24th Apr 2012
One of the projects undertaken at the Unit is the annotation of Ehrlichia ruminantium, a bacterial genome that is the causative agent of heartwater in cattle. This genome was recently sequenced by Prof Basil Allsopp’s research team, first at the ARC Onderstepoort and more recently at the Department of Veterinary Tropical Diseases at UP.
The goal of the project is to find new molecules to develop veterinary vaccines against heartwater. Prof Allsopp received funding to sequence the genome and when his team had completed the sequencing, they collaborated with a group at the Sanger Centre in England with the necessary bioinformatics expertise to assist with the data analysis. The Sanger Centre is the largest genomics centre in the world. The Bioinformatics and Computational Biology Unit was involved with the analysis of the genome for open reading frames, genes, control sequences and repeats.
This collaborative project yielded a complete annotation of the first genome sequenced in Africa and negotiations are underway with a prestigious journal for publication.
For more information, contact Prof Basil Allsopp, Tel: +27 12 529 8426, Fax: +27 12 529 8312
24th Apr 2012
One of the major applications of biotechnology in the health industry is the development of a range of safe and effective new generation human and animal vaccines. In many cases the new vaccination strategies are based on the use of recombinant proteins or peptides to induce a protective immune response. This requires a strategy that will present peptides in their optimum configuration to the immune system. The development of vaccine presentation or delivery systems is therefore the basis of most recombinant vaccine strategies. Even though a large number of such systems have been developed, many still reflect serious shortcomings. These limitations are often with respect to the size, the solubility and the number of peptides that can be displayed at the same time.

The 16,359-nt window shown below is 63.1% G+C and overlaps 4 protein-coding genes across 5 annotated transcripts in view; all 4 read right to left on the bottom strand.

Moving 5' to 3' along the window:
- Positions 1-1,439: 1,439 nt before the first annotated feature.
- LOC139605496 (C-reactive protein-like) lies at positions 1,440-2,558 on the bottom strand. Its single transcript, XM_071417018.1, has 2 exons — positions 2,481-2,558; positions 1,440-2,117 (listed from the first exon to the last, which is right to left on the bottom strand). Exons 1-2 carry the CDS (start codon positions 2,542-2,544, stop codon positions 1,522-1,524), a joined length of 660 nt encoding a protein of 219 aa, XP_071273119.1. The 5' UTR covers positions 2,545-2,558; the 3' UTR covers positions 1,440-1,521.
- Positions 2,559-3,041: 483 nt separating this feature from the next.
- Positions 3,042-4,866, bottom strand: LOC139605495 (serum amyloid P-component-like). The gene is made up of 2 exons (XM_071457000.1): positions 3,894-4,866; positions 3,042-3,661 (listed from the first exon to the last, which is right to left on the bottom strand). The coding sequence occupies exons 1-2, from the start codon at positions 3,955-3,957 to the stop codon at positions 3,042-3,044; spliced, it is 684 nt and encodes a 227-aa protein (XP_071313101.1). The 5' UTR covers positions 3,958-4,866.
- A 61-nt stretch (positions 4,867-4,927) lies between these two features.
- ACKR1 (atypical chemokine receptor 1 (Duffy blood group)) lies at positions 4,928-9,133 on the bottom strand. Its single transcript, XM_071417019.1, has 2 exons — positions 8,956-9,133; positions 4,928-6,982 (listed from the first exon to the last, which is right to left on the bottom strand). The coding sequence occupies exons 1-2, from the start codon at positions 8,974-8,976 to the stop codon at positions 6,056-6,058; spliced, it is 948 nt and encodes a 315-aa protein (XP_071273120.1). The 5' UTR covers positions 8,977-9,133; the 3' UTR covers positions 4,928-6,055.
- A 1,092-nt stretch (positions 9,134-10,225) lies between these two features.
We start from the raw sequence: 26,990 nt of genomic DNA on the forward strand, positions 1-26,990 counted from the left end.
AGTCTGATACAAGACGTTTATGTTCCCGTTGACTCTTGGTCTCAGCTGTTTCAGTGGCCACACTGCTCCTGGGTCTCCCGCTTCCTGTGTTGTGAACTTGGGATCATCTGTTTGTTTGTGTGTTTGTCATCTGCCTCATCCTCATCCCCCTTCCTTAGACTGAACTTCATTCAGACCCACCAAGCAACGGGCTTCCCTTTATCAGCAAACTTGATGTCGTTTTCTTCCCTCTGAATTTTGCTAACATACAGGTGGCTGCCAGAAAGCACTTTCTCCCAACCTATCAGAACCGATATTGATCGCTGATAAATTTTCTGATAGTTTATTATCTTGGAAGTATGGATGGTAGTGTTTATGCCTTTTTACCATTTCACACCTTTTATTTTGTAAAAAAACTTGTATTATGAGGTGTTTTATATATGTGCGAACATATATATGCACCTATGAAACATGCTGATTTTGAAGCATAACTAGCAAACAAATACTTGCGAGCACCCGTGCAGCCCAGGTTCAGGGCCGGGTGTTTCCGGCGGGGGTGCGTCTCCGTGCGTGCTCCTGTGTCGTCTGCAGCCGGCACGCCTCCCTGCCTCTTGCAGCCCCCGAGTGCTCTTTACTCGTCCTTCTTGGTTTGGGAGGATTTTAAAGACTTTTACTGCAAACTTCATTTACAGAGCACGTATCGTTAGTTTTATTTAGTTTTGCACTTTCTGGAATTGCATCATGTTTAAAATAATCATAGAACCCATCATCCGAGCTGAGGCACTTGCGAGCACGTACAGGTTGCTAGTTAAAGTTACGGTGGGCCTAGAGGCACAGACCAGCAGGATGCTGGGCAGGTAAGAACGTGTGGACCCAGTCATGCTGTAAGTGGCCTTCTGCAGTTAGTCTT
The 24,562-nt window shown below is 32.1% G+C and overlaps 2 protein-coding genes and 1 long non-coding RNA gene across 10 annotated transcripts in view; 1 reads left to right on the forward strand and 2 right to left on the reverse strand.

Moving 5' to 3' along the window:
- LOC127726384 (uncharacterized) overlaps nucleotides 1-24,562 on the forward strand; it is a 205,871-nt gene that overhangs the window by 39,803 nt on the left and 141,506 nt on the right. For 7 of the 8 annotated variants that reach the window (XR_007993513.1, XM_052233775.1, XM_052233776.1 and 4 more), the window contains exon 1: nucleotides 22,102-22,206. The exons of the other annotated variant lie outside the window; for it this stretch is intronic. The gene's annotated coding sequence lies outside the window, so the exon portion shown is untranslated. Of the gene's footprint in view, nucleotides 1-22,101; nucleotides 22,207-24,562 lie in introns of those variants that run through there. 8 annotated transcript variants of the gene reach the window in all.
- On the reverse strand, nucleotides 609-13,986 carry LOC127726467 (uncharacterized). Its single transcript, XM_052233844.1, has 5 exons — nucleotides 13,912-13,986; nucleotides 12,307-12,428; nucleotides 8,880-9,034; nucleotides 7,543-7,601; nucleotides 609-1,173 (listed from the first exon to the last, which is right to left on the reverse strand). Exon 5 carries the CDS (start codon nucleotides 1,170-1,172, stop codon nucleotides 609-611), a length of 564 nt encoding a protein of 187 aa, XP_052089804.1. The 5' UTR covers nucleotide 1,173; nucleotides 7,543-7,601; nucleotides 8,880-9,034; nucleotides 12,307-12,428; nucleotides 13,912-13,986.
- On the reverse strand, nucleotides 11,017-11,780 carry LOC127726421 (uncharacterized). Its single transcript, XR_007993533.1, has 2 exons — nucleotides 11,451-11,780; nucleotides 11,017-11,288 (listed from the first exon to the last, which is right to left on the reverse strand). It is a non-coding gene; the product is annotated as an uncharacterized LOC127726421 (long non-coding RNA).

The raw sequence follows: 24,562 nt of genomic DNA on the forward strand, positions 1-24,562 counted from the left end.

One of the projects at the University of Pretoria, funded by the BioPAD Biotechnology Regional Innovation Centre, and coordinated by Prof Henk Huismans in the Department of Genetics, is focused on the development of a platform technology that aims to address some of these problems. Two unique peptide presentation systems are under investigation that can be used to present a variety of peptides and small proteins of different sizes to the immune system. These presentation strategies will then be used to develop recombinant vaccines against economically important diseases such as African horsesickness (AHS) and foot-and-mouth disease (FMD). The current live or inactivated vaccines still play a very important role in protection against these diseases but they do not always meet with the current safety requirements. The key products of this vaccine delivery platform are range of genetically engineered vectors, composed of either of two AHS virus proteins. The unique features of these proteins are that they spontaneously assemble into either crystalline or tubular particles that have been shown to have strong immunogenic properties and that can be produced in large amounts.
The genes for these AHS virus proteins have been modified so that different peptides can be presented as projections on the surface of these particles. These chimeric particles will be tested for their ability to induce neutralizing or protective antibodies in small animals. If promising results are obtained, it will initiate the future development of a variety of recombinant animal vaccines against diseases such as AHS, bluetongue, FMD, bovine ephemeral fever and Rift Valley fever. The use of the vaccination strategy is not confined to animal diseases and may have value in the development of vaccines against HIV or other human pathogens.